Royal Oak’s Downtown Development Authority says it wants to hear from a four-member ad hoc committee before deciding how much money to kick into a $60 million hotel and mixed-use development at 400 N. Main St.
A recommendation is expected in two weeks, the Observer & Eccentric reports.
“We all want this project to happen, we all know we are going to contribute,” DDA member Mike Sophiea said at a meeting Wednesday. “We just need to sort through this.”
The proposal for the hotel complex at the former Fresard auto dealership site includes the 8-story Hyatt Place hotel, an 8-story apartment building, a five-story building with restaurant and office space, a three-story building with retail sales, a pair of office buildings and a 4-level off-street parking deck.
The development team – which includes Royal Oak-based CG Emerson Real Estate Group, Southfield-based Versa Development, Hotel Investment Services, Inc. (HIS) of Plymouth, T.H. Marsh Construction and Krieger | Klatt Architects, both of Royal Oak – and the city have been working together in "a strong spirit of collaboration" to re-develop the obsolete site and create "something special," Erne said.
The developers have been working with the Michigan Economic Development Corporation (MEDC) to secure funding assistance for the project through the Community Revitalization Program (CRP), which requires strong local participation in order to commit its funding.
"This is really an important part of the project right now," Erne said.
The proposal presented to the Downtown Development Authority is:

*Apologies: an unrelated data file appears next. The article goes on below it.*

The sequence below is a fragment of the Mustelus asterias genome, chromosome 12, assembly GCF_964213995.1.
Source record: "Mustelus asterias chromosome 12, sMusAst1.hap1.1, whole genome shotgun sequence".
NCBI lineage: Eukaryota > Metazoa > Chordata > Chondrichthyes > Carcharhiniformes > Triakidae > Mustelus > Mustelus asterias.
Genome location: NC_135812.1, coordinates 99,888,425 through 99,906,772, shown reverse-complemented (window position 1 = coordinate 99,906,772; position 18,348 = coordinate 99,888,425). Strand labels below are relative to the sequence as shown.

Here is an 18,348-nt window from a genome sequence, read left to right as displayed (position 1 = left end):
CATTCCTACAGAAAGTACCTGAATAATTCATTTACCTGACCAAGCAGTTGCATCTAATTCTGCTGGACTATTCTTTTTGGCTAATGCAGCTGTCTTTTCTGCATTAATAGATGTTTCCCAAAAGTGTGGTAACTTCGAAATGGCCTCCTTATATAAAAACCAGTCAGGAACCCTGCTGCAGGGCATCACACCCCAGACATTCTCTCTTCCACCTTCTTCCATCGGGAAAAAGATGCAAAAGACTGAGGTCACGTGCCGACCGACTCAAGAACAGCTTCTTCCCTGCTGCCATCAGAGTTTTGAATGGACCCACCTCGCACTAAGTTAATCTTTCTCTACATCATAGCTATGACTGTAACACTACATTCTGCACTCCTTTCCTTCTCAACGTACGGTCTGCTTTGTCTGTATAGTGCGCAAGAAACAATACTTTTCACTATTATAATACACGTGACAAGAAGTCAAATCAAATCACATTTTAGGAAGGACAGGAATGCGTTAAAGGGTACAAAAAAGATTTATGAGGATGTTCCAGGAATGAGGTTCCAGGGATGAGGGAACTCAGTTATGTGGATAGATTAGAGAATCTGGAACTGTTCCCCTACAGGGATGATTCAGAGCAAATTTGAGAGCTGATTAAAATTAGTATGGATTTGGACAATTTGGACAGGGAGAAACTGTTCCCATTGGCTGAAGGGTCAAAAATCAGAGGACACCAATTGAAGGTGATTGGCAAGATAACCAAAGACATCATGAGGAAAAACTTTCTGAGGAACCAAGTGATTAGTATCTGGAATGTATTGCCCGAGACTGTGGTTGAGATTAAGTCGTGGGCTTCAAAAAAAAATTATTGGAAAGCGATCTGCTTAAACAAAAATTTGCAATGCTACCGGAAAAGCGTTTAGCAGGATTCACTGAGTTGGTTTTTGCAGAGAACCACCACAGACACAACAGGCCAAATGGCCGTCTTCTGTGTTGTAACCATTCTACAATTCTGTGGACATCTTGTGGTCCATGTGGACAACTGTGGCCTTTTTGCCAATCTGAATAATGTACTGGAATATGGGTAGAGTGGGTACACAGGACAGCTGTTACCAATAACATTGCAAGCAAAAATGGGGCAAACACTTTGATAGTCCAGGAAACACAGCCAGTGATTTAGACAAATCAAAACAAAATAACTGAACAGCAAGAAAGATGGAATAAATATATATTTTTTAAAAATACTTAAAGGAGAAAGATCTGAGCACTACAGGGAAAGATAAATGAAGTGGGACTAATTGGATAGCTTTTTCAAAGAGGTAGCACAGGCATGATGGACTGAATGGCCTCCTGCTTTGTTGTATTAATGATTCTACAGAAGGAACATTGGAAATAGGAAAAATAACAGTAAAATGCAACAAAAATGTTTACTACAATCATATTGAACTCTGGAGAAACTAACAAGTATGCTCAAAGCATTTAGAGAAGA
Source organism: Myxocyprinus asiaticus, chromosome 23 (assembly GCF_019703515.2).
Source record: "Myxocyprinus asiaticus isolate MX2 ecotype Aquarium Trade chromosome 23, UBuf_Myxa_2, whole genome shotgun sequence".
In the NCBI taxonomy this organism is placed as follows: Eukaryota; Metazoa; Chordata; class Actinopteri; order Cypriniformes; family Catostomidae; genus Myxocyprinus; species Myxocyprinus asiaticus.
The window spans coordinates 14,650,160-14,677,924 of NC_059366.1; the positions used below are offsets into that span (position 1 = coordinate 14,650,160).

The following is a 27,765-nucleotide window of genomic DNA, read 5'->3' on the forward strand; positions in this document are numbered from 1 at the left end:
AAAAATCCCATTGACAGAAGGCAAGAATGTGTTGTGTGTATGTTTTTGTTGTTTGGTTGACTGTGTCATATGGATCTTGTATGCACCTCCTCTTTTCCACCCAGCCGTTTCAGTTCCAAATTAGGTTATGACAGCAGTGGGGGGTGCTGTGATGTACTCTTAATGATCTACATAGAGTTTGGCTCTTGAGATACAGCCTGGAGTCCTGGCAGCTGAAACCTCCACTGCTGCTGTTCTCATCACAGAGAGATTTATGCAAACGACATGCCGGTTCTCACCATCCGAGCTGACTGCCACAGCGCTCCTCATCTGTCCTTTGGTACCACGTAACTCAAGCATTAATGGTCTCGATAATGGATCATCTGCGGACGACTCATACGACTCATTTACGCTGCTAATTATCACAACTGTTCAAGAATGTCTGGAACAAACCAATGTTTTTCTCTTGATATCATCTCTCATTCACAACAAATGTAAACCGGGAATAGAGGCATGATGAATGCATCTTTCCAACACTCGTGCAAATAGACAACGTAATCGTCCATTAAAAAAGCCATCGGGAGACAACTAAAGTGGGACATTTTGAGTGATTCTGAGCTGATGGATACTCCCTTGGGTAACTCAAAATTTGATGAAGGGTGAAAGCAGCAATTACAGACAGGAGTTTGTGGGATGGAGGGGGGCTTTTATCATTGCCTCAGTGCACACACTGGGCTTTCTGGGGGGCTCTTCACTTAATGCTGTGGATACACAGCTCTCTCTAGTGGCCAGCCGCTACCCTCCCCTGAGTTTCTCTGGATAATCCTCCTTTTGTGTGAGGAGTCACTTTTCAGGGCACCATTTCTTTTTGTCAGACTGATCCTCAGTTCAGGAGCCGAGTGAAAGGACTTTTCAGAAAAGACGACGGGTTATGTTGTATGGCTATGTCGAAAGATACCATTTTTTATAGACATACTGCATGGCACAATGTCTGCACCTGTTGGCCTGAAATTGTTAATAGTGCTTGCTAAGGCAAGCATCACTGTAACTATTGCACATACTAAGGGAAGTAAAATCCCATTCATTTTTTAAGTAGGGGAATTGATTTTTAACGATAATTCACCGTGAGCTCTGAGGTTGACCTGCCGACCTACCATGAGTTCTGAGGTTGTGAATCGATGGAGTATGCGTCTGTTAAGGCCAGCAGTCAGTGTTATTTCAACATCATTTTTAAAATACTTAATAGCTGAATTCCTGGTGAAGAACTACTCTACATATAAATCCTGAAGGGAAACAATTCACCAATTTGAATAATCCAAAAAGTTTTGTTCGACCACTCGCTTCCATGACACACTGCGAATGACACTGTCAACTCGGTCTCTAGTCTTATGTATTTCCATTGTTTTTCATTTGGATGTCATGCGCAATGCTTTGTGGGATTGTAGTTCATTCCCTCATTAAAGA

The developer is allowed to capture the incremental ad valorem real estate taxes for up to 10 years
The amount of the capture will be capped at $4 million plus interest and carrying costs
The method for the capture will be a Reimbursement Agreement between the Downtown Development Authority and the Developer
The proposal is structured to be no-risk to the DDA.
At Wednesday’s meeting, Royal Oak resident Rick Karlowski said he supports the project, but thinks the DDA is being asked to kick in too much money.
“I don’t know why we have to spend this kind of money to bring businesses to our downtown when you have landlords marketing their storefronts at $42 a square foot,” he said. “We are not in the middle of a battle zone where things are torn down and decrepit.”
DDA member Matt Riley said the amount of assistance being requested is “exorbitant.”
“We have the potential here to get a great new customer,” he said. “But to give away the majority of our profits from that customer for the next 12 years would really stifle us from doing what we need to do.”
The DDA has time to sort out various issues related to its contribution without jeopardizing the project Versa Development’s Greg Erne said, adding he wants to make sure a “true partnership” is developed between the parties.“We know we are going to figure this out,” he said. “Let’s get it done, let’s get it right and let’s commit to working together to get it done and not push it off.”